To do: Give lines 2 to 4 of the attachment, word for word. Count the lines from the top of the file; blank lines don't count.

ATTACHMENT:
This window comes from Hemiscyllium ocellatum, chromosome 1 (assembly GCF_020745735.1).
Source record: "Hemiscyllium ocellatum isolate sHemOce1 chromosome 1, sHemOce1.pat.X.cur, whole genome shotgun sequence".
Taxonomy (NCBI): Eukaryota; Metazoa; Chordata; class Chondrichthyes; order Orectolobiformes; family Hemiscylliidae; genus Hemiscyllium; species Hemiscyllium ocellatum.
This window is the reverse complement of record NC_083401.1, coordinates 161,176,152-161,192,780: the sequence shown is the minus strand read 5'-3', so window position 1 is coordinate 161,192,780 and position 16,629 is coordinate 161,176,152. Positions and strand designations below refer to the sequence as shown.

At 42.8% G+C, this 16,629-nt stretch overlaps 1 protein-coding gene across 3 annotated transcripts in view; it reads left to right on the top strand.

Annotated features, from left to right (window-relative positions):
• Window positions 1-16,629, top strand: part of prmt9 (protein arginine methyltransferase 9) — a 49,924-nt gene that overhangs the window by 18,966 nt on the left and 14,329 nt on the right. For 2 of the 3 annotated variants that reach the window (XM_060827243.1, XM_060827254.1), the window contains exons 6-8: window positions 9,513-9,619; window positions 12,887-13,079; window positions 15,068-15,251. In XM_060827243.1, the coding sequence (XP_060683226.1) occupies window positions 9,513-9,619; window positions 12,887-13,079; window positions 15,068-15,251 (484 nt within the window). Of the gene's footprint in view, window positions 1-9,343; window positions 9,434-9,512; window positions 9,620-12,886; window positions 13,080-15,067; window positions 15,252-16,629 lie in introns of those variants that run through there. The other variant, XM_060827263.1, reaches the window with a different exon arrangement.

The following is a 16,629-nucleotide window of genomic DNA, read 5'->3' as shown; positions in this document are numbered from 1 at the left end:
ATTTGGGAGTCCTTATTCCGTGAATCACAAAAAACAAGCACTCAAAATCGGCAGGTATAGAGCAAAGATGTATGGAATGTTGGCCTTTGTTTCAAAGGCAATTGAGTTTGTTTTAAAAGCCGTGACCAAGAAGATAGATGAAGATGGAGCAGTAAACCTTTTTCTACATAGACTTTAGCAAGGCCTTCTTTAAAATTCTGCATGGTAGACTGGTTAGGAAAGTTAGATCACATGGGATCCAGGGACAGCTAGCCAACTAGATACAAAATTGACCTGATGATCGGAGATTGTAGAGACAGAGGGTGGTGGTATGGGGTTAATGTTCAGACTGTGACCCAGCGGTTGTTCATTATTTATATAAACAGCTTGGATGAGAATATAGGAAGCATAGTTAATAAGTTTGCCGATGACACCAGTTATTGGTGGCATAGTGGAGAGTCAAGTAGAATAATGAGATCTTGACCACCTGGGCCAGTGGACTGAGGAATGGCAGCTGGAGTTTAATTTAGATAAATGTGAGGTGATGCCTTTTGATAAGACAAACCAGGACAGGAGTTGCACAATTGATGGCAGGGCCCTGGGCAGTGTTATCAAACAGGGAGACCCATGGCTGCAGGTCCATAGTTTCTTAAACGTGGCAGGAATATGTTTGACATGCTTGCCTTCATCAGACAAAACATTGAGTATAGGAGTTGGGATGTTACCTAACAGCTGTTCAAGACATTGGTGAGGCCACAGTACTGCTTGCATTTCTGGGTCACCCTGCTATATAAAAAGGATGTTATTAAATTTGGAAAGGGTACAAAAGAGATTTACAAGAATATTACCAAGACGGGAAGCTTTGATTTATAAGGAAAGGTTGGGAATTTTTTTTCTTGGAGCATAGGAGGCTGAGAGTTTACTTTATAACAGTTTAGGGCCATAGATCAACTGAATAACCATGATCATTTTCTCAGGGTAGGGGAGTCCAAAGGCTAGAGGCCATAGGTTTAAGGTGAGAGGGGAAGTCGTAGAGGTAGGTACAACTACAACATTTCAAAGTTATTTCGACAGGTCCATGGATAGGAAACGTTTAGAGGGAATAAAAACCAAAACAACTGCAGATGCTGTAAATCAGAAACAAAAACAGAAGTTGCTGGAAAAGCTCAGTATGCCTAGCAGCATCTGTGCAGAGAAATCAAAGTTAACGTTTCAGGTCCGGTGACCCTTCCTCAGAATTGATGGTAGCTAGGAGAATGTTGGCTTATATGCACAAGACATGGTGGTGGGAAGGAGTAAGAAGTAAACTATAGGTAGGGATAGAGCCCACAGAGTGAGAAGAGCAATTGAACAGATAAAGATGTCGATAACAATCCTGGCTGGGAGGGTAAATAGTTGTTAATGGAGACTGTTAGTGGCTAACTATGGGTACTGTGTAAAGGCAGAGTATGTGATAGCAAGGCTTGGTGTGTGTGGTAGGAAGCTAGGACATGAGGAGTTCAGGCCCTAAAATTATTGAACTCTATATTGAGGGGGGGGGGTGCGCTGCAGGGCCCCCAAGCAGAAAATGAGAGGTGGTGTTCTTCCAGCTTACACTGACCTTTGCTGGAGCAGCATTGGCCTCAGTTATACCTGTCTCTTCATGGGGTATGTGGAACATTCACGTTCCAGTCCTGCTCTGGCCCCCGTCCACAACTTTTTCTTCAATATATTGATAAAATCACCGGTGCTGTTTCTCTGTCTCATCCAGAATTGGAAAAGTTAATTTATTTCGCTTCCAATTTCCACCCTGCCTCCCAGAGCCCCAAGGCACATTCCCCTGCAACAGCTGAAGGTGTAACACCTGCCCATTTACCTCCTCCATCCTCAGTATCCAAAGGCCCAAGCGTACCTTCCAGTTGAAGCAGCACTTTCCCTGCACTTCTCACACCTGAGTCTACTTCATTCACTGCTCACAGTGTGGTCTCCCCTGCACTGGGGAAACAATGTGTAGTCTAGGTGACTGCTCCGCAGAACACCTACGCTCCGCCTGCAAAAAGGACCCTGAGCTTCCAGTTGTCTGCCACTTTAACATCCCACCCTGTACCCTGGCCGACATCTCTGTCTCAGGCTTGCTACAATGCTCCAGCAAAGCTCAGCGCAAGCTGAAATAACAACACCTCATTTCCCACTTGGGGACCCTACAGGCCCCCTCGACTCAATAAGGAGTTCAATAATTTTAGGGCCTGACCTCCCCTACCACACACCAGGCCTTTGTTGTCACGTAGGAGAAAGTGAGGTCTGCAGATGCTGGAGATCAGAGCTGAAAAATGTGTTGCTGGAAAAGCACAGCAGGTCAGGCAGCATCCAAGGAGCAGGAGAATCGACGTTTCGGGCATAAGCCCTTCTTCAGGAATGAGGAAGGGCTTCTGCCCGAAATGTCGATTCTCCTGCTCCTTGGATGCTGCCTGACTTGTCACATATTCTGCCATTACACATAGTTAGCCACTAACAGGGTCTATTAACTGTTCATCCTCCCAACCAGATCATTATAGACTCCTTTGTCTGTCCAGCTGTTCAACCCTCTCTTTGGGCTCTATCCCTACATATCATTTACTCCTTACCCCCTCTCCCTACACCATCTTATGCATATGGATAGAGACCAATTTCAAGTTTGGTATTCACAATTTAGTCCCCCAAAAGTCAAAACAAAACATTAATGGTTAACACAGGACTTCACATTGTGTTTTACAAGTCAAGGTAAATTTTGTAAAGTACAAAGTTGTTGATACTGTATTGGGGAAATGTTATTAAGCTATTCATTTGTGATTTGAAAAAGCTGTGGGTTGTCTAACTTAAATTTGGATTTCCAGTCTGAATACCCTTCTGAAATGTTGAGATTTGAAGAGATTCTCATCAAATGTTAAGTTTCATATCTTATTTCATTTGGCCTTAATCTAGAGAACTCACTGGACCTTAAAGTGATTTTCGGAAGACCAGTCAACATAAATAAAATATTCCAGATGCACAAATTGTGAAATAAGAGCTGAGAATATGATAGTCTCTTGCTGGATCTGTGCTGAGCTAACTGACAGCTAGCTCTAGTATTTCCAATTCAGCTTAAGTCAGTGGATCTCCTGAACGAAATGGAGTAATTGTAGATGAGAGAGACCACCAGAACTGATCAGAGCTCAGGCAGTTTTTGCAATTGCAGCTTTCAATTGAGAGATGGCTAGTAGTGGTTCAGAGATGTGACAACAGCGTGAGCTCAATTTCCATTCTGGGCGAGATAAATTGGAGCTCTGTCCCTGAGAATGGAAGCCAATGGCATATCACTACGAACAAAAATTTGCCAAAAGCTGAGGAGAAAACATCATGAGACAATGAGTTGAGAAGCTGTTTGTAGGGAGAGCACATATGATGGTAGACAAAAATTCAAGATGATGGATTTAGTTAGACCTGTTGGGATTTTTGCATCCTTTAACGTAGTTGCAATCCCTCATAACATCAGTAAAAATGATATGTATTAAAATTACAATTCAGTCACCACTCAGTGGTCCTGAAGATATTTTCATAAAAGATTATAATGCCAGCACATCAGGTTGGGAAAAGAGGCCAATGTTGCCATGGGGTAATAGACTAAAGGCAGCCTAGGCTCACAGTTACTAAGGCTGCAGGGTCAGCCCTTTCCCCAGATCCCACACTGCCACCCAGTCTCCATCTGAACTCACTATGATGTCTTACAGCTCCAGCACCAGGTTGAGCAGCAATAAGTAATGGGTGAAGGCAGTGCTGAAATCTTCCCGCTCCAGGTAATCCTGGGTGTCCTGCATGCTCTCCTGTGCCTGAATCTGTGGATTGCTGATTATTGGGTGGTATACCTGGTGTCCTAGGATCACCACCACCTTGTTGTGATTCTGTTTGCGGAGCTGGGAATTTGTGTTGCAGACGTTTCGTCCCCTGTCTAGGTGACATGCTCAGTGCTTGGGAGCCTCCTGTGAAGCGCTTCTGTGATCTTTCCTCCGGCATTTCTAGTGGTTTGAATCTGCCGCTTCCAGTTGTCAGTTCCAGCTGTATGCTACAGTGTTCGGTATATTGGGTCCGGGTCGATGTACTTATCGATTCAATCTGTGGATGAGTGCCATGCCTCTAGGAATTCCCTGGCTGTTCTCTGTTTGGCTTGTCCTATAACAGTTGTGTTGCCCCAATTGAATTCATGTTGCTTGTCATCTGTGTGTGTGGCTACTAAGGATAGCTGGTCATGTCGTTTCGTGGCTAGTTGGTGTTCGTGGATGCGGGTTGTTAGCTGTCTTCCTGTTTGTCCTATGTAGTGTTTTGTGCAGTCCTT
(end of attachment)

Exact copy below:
Source record: "Hemiscyllium ocellatum isolate sHemOce1 chromosome 1, sHemOce1.pat.X.cur, whole genome shotgun sequence".
Taxonomy (NCBI): Eukaryota; Metazoa; Chordata; class Chondrichthyes; order Orectolobiformes; family Hemiscylliidae; genus Hemiscyllium; species Hemiscyllium ocellatum.
This window is the reverse complement of record NC_083401.1, coordinates 161,176,152-161,192,780: the sequence shown is the minus strand read 5'-3', so window position 1 is coordinate 161,192,780 and position 16,629 is coordinate 161,176,152. Positions and strand designations below refer to the sequence as shown.